West Melbourne architect John McNabb has cautioned the City of Melbourne over the risk of terrorism posed by its planned three-level basement under the Queen Victoria Market (QVM).
Mr McNabb, who has designed an alternative above-ground proposal, says cars and trucks entering the basement would have to be so thoroughly checked, that a basement solution could be dysfunctional.
Mr McNabb said the defeat of ISIS in the Middle East and the transfer of acts of terror to heavily-populated hot spots around the western world, had brought international scrutiny on basement parking.
He said overseas experience showed that short-term basement public car parks were being reconsidered in the light of terrorism. Mr McNabb also said Parliament House in Canberra was considering new uses for the public carpark under the forecourt of the building because of the risk. Mr McNabb was involved in the original design of Parliament House.
And, it’s not just bombs that do more damage in the confined space of an underground car park.
He said ventilations systems used in such facilities, lent themselves to the successful deployment of chemical and nerve agents.
Mr McNabb questioned whether the City of Melbourne had assessed the relative risk of underground parking compared with the model he was proposing.
In August last year, Mr McNabb presented an alternative redevelopment plan for the QVM which involved building another two and a half levels above the current market car park. The City of Melbourne has previously rejected this plan, primarily because it would necessitate further disturbance of Melbourne’s first cemetery, which is below the car park.
Mr McNabb acknowledges this as a problem with his solution, but says the benefits outweigh this consideration.
His plan incorporates space for 1050 cars, whereas the council is looking to park about 200 customer cars in its proposed basement. It also incorporates a landscaped rooftop “sky park” as well as trader and community facilities.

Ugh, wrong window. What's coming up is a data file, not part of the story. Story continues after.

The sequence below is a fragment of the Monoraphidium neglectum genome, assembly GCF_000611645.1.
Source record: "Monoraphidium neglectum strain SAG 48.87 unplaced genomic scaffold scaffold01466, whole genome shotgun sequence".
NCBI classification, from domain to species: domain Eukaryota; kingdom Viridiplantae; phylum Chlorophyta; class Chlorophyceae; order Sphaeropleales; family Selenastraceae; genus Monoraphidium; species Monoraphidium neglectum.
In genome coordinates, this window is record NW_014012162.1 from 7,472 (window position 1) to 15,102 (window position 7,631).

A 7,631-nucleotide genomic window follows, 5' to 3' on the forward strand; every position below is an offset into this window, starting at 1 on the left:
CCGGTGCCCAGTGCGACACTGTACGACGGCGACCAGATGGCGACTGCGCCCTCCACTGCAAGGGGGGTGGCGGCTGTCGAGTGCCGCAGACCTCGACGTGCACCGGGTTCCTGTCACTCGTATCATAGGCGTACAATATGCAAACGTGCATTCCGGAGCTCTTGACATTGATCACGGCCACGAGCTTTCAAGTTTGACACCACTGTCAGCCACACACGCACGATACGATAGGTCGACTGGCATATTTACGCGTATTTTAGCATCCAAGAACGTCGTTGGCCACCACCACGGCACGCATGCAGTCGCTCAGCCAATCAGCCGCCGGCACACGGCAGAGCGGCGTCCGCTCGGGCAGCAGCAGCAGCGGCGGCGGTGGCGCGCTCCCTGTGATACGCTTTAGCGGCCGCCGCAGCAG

Mr McNabb says his car park would also be vulnerable to terrorist bombing but, a resulting blast would be lessened because the space was not confined.
He said an underground basement would require “Check Point Charlie” style security searching of all vehicles entering.
He said delivery vehicles would take so long to search, that queues at the single entrance would become intolerable. Customers, he said, would not bother parking there, considering the inconvenience.
He said his plan had multiple entrances and, without heritage considerations, queuing and turning lanes could be incorporated, unlike the council’s basement plan.
The City of Melbourne has foreshadowed that it is likely to reapply for a heritage permit to remove the Peel St half of sheds A, B, C and D to allow it to dig a basement for trader facilities, storage and parking.
In March, Heritage Victoria refused a permit.
The council has so far not revealed its next step, but councillors are keen to reapply for a permit to temporarily remove the sheds to allow the basement to be constructed.
As well as public parking, it would house trader parking, storage and preparation facilities.
The council refuses to say whether it has considered the risk of terrorism in its desire to build the basement, with a spokesperson saying: “Safeguarding the Queen Victoria Markets is a priority for the City of Melbourne. However, consistent with safety and security best practice, we will not be talking about specifics of risk assessments.”
Trader spokesperson Phil Cleary said he had consistently argued that underground parking was inappropriate as research showed that women would avoid it because they would feel unsafe.